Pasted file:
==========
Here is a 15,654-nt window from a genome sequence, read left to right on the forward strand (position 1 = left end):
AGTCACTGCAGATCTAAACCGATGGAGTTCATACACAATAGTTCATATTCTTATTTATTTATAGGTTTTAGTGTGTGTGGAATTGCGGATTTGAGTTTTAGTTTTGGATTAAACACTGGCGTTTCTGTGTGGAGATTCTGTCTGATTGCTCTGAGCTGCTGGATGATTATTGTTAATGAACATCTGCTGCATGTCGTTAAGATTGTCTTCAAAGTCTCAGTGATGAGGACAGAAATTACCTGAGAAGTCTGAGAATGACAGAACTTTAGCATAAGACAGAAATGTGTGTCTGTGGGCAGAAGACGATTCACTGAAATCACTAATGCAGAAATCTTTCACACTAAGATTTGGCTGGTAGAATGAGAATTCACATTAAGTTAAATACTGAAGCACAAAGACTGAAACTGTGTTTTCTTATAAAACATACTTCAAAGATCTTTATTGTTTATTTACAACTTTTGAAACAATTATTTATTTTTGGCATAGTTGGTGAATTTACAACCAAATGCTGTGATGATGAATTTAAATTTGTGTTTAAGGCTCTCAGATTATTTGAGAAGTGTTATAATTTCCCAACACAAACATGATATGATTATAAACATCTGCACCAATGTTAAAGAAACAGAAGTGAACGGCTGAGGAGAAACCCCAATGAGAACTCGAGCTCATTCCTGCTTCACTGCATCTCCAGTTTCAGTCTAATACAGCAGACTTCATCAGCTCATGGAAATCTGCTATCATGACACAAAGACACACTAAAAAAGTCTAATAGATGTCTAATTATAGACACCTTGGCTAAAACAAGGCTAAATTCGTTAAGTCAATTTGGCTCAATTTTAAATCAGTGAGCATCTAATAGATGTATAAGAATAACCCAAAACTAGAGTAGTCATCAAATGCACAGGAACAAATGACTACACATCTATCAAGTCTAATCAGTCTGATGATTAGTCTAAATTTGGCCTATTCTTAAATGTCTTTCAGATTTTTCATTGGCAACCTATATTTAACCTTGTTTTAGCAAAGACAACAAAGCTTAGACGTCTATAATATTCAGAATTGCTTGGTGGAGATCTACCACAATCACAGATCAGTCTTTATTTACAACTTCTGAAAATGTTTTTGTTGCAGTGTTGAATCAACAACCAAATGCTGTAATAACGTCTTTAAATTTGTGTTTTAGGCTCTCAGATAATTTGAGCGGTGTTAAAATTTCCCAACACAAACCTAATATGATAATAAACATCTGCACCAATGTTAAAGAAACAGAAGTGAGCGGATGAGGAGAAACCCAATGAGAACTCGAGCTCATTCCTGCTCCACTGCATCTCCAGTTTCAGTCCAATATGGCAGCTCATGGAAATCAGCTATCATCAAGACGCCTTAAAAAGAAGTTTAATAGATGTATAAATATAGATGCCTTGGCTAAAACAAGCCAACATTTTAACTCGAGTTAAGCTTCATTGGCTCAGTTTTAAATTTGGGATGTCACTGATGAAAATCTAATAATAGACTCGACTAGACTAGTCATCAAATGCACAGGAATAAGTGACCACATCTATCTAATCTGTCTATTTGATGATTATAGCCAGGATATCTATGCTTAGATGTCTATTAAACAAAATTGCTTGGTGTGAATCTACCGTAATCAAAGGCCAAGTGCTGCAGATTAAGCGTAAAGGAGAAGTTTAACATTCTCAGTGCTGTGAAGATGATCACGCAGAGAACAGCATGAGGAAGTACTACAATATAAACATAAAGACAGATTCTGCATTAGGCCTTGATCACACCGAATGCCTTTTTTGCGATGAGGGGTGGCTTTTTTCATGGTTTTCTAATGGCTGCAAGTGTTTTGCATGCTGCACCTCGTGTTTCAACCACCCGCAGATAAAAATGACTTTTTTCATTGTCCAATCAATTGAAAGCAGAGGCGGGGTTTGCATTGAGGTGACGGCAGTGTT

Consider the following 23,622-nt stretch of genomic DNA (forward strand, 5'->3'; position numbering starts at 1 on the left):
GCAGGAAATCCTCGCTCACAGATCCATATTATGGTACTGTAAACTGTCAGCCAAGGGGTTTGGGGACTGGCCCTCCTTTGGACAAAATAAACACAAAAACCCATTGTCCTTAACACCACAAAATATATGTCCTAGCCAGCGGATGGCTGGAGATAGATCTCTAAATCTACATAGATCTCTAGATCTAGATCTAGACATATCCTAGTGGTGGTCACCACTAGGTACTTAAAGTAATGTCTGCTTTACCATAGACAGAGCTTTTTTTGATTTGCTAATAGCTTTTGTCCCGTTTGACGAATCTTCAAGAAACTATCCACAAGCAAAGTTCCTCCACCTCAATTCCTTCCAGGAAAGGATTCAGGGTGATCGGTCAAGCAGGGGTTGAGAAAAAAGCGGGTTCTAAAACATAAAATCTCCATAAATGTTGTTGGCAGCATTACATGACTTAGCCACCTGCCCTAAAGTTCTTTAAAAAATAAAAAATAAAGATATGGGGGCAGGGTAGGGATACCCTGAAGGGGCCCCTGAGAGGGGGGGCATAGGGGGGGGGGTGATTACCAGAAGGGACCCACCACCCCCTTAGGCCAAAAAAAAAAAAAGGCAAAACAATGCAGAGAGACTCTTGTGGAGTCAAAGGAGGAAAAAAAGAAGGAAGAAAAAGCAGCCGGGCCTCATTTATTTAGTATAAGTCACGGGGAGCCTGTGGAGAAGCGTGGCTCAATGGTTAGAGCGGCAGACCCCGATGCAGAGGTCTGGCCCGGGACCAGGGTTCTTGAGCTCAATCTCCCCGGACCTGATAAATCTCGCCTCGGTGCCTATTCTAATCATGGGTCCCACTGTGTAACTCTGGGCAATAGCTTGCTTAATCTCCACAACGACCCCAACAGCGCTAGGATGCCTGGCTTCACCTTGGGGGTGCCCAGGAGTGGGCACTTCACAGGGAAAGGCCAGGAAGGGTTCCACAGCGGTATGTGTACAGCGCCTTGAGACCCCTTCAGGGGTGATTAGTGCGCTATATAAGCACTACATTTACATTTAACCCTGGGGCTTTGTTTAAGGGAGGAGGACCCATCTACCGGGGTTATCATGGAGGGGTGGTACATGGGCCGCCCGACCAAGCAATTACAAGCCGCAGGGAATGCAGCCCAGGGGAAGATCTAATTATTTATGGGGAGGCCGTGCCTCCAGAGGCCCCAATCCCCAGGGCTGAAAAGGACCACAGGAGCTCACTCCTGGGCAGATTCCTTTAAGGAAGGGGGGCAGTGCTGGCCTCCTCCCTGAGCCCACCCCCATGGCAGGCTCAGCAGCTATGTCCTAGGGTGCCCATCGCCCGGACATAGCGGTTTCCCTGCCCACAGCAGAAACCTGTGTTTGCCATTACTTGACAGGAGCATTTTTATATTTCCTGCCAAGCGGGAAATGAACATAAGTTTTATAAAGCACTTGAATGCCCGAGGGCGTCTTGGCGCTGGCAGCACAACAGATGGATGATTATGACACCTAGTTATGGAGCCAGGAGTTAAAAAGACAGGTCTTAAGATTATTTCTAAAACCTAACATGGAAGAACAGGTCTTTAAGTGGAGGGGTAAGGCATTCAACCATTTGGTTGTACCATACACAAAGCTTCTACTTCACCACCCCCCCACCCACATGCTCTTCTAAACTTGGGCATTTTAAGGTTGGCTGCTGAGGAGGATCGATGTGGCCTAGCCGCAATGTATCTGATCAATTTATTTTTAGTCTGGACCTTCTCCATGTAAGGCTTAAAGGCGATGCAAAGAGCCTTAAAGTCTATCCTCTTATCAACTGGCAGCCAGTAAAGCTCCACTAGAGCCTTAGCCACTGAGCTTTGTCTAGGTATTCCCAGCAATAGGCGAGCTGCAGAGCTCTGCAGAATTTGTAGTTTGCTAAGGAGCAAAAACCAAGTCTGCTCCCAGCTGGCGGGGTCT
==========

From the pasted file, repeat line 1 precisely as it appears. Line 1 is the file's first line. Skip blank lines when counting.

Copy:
Here is a 15,654-nt window from a genome sequence, read left to right on the forward strand (position 1 = left end):